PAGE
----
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so I think you said you added for posts under the bottom shelf around the center. Were there 3 outer edge posts to support the ones supporting the shelves as well?

If you had 7 posts under the bottom shelf, it could be some were slightly different in height and stressed that she enough to crack it.

 

Marcia

 

Here is the configuration of spacers on the first fracture:

 

                                X           X

 

 

     X                                                           X

 

     X                                                           X

 

 

                               X           X

 

Keep in mind, that configuration was in place since 2013 without incident... After the first shelf broke, I modified the spacer patter as follows:

 

 

                               X           X

 

 

 

     X                         X        X                      X

 

     X                         X        X                      X

 

 

 

                               X           X

 
The second shelf split on the first fire of this config... It was a newer shelf, much newer.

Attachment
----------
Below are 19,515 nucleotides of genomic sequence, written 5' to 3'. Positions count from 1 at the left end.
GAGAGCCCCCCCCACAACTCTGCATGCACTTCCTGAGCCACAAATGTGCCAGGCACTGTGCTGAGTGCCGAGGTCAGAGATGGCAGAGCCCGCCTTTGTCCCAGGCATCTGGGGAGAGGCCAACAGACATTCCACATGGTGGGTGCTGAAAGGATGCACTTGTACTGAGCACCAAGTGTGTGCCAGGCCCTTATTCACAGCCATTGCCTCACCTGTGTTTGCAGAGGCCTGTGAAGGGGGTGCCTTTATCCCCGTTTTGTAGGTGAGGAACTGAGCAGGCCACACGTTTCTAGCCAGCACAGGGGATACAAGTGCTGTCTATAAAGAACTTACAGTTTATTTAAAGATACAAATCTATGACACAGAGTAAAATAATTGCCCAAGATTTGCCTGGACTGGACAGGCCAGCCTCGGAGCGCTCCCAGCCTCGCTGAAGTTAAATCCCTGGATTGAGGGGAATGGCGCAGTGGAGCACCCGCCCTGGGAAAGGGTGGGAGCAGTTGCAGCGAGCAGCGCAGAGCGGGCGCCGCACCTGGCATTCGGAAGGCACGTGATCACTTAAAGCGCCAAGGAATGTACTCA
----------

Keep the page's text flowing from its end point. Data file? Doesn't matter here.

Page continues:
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Mike In ceramics often things work until (even thought not done right) until one pushes the limit -such as your fast fire.

It does matter that all posts are under one another from the floor to the ceiling. You may get away with this for years but sooner or later it will get you .

Wadding is EPK and alumina hydrate mixed 50% 50% with a little water.

next time make sure all pots including under floor all always lined up-the wadding as on under floor pots only to level. fire the 1st time a bit slower to dry wadding .

I will speak to your pots layout only after I know what you use above that full shelve ? all full shelves or some 1/2 shelves??